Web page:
> conventions, and never forget the ACA meetings! And then when you've
      > been to a couple of meetings, have a feel for what is going on, and are
      > getting some feedback on your work, you will have a sense where to send
      > your stuff for publication. If you are in journalism, mass comm, public
      > relations, grants, etc.-- I'd forget academic writing and write/produce
      > in your line of work-- as a better entry into the academic first job.
      > Unless, of course, you really do have something to address to the
      > academic audience. But generally, I think we have a steady stream of
      > applicants to teach our traditional courses part-time, but are really
      > hungry to get teacher-practitioners for our more "applied" or "market
      > specific" courses. Others, who do more hiring than I do, should weigh in
      > on this.
      >
      > A number of presenters have appeared at NCA in recent years as
      > "Independent Scholars" in the convention program. Unaffiliated people.
      > No problem. Now, I have to say, the LAST things these people are is
      > "scholars"-- people of the schools. They are researchers, writers-- some
      > other accurate name we could think up. Those of us "of the schools" have
      > an unmistakable stink of it on us. Some people like it, trust it, even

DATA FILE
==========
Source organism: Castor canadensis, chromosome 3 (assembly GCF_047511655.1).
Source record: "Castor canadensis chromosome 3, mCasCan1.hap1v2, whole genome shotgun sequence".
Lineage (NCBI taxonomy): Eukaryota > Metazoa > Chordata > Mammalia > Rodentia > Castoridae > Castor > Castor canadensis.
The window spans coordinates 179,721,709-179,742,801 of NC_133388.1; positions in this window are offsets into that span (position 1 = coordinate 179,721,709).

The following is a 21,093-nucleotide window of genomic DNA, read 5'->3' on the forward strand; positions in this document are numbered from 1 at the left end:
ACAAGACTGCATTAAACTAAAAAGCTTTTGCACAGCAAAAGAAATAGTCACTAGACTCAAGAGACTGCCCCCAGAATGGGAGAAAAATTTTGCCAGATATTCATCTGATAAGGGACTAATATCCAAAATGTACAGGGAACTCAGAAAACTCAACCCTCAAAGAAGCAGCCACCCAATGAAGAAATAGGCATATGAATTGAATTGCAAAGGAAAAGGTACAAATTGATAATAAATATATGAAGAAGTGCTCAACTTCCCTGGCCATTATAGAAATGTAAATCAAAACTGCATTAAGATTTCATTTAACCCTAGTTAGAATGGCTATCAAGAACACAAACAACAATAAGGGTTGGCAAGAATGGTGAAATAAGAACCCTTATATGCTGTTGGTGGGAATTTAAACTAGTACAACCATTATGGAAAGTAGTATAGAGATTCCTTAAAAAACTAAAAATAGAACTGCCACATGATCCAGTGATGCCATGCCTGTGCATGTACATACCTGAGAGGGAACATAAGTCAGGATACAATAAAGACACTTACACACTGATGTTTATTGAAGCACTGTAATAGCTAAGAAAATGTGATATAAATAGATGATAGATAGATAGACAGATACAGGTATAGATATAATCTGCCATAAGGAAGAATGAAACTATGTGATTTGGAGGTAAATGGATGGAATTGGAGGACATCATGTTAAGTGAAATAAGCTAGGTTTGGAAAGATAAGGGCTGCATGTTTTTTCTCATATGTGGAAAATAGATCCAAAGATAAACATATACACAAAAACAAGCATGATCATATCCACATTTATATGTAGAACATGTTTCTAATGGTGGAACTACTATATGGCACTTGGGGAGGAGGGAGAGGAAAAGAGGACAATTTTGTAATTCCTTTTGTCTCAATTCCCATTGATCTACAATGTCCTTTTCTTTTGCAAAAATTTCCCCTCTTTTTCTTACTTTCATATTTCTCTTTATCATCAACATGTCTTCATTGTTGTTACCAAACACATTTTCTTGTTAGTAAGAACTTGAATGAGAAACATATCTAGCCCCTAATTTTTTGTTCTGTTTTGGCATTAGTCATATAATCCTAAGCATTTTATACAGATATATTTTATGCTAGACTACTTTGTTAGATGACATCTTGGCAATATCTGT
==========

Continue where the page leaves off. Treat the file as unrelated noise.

> require it-- others don't need it or even despise it. Fair enough.
      >
      > You are asking good questions. I think the answer is, go do it. If you
      > want to ask off this list about where you could send specific ms. you
      > prepared in grad school or since, I'm sure a number of us on here would
      > be glad to shoot through it and tell you what we think. I'll close with
      > my e-mail, so you can send such to me, if you wish.
      >
      > Tom
      >
      > Tom Duncanson
      > Millikin University
      > tduncanson@... <mailto:tduncanson%40mail.millikin.edu>
      >
      > >>> "Leigh Ann Whittle" <leighannwhittle@...
      > <mailto:leighannwhittle%40earthlink.net>> 11/27/08 8:24 PM >>>
      > Dale,
      >
      > Thank you for your advice. I have been diligently applying for open
      > teaching positions ... though it's been mostly a waiting game for
      > openings. One thing I'm particularly curious about is publishing without
      > any institutional affiliation. It appears to me that I have to be
      > established in a school before I can publish anything -- or do I?
      > Perhaps I'm just questioning how blind the blind review process is, in
      > that if I submit quality work, will it really matter that I'm not
      > (currently) teaching?
      >
      > Thanks again!
      >
      > ----- Original Message -----
      > From: dale cyphert
      > To: americancomm@yahoogroups.com <mailto:americancomm%40yahoogroups.com>
      > Sent: 11/25/2008 12:29:47 AM
      > Subject: RE: [americancomm] Advice for Aspiring Academics?
      >
      > Leigh Ann,
      > The answer is to take an adjunct position teaching writing, pr writing,
      > or whatever else someone might offer you. Like consulting, successful
      > adjuncting involves a whole lot of "sure, I can do that!".
      >
      > You probably won't get hired at a Community College without some